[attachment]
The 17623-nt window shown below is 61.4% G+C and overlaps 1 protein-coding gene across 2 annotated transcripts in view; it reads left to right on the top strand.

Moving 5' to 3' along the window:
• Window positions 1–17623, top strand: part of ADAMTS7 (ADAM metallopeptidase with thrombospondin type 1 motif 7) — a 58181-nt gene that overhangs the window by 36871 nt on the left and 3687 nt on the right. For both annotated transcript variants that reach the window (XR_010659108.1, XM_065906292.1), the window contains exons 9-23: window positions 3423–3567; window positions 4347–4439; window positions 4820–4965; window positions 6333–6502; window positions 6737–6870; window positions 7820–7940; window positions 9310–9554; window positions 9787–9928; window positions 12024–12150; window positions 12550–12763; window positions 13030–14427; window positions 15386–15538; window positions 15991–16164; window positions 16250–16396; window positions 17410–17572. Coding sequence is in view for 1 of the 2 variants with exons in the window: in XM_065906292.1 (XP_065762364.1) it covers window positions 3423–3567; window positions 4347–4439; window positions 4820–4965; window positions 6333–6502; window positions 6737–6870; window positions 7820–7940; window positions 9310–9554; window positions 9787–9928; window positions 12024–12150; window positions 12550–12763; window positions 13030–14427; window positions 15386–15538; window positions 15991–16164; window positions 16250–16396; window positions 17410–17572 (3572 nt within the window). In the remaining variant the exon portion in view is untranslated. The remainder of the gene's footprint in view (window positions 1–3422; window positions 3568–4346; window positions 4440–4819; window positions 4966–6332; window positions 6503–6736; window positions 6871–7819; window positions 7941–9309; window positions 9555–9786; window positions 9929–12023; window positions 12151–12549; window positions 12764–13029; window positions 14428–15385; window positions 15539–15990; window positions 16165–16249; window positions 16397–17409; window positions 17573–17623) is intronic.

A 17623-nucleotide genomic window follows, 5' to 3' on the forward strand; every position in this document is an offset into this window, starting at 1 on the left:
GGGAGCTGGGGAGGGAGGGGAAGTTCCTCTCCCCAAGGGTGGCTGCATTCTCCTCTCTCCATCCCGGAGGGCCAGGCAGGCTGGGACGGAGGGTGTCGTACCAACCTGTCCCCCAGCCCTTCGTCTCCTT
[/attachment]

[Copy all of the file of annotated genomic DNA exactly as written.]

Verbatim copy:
The 17623-nt window shown below is 61.4% G+C and overlaps 1 protein-coding gene across 2 annotated transcripts in view; it reads left to right on the top strand.

Moving 5' to 3' along the window:
• Window positions 1–17623, top strand: part of ADAMTS7 (ADAM metallopeptidase with thrombospondin type 1 motif 7) — a 58181-nt gene that overhangs the window by 36871 nt on the left and 3687 nt on the right. For both annotated transcript variants that reach the window (XR_010659108.1, XM_065906292.1), the window contains exons 9-23: window positions 3423–3567; window positions 4347–4439; window positions 4820–4965; window positions 6333–6502; window positions 6737–6870; window positions 7820–7940; window positions 9310–9554; window positions 9787–9928; window positions 12024–12150; window positions 12550–12763; window positions 13030–14427; window positions 15386–15538; window positions 15991–16164; window positions 16250–16396; window positions 17410–17572. Coding sequence is in view for 1 of the 2 variants with exons in the window: in XM_065906292.1 (XP_065762364.1) it covers window positions 3423–3567; window positions 4347–4439; window positions 4820–4965; window positions 6333–6502; window positions 6737–6870; window positions 7820–7940; window positions 9310–9554; window positions 9787–9928; window positions 12024–12150; window positions 12550–12763; window positions 13030–14427; window positions 15386–15538; window positions 15991–16164; window positions 16250–16396; window positions 17410–17572 (3572 nt within the window). In the remaining variant the exon portion in view is untranslated. The remainder of the gene's footprint in view (window positions 1–3422; window positions 3568–4346; window positions 4440–4819; window positions 4966–6332; window positions 6503–6736; window positions 6871–7819; window positions 7941–9309; window positions 9555–9786; window positions 9929–12023; window positions 12151–12549; window positions 12764–13029; window positions 14428–15385; window positions 15539–15990; window positions 16165–16249; window positions 16397–17409; window positions 17573–17623) is intronic.

A 17623-nucleotide genomic window follows, 5' to 3' on the forward strand; every position in this document is an offset into this window, starting at 1 on the left:
GGGAGCTGGGGAGGGAGGGGAAGTTCCTCTCCCCAAGGGTGGCTGCATTCTCCTCTCTCCATCCCGGAGGGCCAGGCAGGCTGGGACGGAGGGTGTCGTACCAACCTGTCCCCCAGCCCTTCGTCTCCTT